You get on a product demo call expecting to talk to the prospect you’ve been working with the past few weeks. You’re ready to show off a few key features that you’re sure will impress him and push the deal to the next stage. But when you dial in, you’re blindsided by not just your prospect, but also his bosses – the company’s CEO and VP of Sales.
Cue sales panic!
Maybe there was a lack of communication on their end about who would be joining in, but whatever caused this to happen, you can’t give the exact same sales demo you had planned. You have to adapt on the fly and tailor this demo to the needs and interests of your audience – which has just changed.
With powerful decision-makers on the call, this demo can make or break the entire deal, and you have to give it your best shot. Here’s how to tailor a sales demo to your audience, and close the deal.
Prepare Before the Call
This is clearly not an ideal situation, and you should work to prevent it from happening again in the future. Next time, before a demo, make sure to communicate thoroughly and clearly with the prospect to find out who will be joining the demo. Then, do research beforehand on every individual and their role within the company. If possible, research their personal business challenges based on historical experiences with similar prospects. This will help you offer the right information during the demo. Pre-call preparation is a vital component of any demo – and can be the difference between a demo that fails, and one that closes the deal.
Consider the Buyer’s Role
A CFO, a VP of Marketing and a sales manager want very different things from a product – no matter what it is that you’re selling. Depending on your ideal target market, you may be trying to appeal to all three of these roles at once, which is a serious challenge. You have to think about your product critically from the buyer’s perspective. Will it save that person time, money or improve their professional lives in a concrete way? Great sales reps have a strong ability to empathize with prospects, and can image how a product demo looks through someone else’s eyes. On this demo, you want to show off how your product can help each person individually in their role, so they see the value of your product. You should emphasize how your product can, for example:
- Save the CFO money
- Save the VP of Marketing time
- Make the sales manager’s job easier
You should try to hit on all three of those points during the demo, and address the person who would benefit specifically.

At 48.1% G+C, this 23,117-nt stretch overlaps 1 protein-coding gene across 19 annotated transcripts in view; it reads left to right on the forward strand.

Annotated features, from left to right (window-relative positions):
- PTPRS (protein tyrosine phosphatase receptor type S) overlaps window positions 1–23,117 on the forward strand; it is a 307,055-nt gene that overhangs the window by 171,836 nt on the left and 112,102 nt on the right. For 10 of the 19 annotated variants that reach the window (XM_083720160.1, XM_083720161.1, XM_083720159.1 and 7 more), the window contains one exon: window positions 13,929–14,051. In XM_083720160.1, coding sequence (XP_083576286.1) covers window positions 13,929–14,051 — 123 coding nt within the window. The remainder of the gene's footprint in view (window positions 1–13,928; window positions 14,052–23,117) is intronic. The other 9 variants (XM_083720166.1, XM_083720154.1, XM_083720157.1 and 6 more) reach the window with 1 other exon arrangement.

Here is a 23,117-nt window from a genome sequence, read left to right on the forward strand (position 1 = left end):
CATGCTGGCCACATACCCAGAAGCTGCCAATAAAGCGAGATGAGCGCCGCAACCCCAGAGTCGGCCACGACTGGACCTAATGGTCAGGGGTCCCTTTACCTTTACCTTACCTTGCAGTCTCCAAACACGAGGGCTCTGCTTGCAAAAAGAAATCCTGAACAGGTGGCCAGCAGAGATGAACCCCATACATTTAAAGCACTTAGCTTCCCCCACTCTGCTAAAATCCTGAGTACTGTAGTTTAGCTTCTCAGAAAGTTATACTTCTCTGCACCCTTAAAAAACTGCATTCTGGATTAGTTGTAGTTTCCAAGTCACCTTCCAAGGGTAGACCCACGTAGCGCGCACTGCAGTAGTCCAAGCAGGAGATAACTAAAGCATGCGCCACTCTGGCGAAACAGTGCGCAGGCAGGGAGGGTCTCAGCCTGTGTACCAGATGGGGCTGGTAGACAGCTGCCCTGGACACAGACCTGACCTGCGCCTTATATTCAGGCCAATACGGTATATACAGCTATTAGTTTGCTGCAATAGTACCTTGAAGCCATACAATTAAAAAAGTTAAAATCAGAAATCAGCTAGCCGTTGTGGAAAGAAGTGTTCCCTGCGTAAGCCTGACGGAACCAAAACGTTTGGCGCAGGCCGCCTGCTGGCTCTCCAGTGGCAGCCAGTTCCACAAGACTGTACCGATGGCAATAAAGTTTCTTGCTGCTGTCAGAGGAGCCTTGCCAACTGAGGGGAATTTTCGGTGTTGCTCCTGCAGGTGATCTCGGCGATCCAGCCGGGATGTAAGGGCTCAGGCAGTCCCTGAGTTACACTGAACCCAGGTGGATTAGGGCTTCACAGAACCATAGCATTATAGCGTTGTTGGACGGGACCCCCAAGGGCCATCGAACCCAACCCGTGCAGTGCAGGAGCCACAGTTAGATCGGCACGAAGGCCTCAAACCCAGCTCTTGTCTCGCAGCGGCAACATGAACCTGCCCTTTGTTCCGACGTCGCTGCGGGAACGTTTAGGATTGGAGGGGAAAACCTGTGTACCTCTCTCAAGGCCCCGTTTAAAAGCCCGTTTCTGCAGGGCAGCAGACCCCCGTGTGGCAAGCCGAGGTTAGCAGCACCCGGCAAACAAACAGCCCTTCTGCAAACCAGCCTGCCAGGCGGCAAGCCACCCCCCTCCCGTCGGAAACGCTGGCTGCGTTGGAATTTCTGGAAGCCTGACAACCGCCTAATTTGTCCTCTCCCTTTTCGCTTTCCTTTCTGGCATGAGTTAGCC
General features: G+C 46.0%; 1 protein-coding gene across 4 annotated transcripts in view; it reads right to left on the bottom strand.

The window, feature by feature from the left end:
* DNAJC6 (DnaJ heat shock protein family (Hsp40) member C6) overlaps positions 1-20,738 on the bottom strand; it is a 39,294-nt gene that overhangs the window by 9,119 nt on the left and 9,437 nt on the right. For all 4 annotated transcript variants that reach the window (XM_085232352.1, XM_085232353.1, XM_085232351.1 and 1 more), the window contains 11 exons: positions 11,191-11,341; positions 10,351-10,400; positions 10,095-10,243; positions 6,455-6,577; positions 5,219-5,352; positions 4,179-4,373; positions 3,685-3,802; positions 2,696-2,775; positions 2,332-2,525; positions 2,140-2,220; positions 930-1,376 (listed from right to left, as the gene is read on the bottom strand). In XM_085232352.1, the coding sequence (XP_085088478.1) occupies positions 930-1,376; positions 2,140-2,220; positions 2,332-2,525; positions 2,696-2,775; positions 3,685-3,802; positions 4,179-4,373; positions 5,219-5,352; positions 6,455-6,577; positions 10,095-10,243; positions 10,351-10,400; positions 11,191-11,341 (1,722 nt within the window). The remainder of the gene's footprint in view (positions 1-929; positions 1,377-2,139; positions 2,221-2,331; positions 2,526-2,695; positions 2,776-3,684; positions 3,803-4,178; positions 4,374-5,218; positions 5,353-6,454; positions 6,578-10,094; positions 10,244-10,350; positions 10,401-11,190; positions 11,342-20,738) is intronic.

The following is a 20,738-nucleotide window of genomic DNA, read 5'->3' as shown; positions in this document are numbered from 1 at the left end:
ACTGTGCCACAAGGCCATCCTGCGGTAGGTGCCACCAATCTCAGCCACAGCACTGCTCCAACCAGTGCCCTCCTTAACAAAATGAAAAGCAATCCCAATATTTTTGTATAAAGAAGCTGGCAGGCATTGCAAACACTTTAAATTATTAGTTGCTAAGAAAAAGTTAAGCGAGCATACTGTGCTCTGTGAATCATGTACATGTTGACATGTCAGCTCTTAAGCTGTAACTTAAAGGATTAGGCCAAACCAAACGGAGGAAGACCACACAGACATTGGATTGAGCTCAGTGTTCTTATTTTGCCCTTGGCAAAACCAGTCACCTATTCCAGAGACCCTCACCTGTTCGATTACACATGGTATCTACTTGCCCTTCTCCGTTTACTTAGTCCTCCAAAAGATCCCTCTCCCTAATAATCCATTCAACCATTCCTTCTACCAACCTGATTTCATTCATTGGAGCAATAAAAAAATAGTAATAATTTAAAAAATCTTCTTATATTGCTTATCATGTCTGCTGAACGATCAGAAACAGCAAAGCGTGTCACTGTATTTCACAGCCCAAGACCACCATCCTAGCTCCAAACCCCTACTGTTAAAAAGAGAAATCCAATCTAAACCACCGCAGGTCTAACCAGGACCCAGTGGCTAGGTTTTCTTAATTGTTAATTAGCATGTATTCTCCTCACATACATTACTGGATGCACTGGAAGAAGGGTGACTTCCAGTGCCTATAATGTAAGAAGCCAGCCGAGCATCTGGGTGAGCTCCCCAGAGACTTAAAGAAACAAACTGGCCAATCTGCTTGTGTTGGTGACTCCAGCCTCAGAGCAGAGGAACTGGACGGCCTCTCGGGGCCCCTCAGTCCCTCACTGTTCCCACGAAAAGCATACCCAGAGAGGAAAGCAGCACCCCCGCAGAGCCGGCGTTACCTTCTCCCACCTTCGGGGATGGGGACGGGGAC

Appeal to the Entire Organization
In a situation like this, it’s often not enough to show off the features that a CEO or a VP will appreciate the most. While everyone wants their job to be easier, you also have to show them how your product will benefit the entire company and help the business grow. This is where you should talk about the ROI, and how your product can not just benefit individuals and their personal roles, but the entire organization. Does your product drive overall growth, help businesses reach new markets, or improve internal performance? You have to think about the big picture when you’re giving a demo, and emphasize how much the company will gain by buying your product. This may not be a specific feature you’re showing off, but you can weave this message into the entire demo and talk about it throughout.
The worst thing you can do on a sales demo is try to show off every single aspect of your product during a call. While you’re trying to appeal to all of the people on the call AND show off how your product can help the whole business, you may be tempted to talk about 20 or 30 features and capabilities of your product. This is a mistake! You don’t want to show off too many things, but instead focus on the top 4 or 5 key aspects of your product that are most important to the audience. If you try to talk about too much, you will overwhelm and confuse your prospects. They should be able to recap the demo easily to other interested parties, and ideally, one feature in particular should stick in their mind – the one that will help them the most. Instead of trying to do too much on a demo, focus on the right features and capabilities instead.
By showing off specific features, emphasizing the ROI and staying focused on the end goal, you’ll be able to give a great sales demo no matter your audience. Once you give a great product demo, closing the deal is within reach.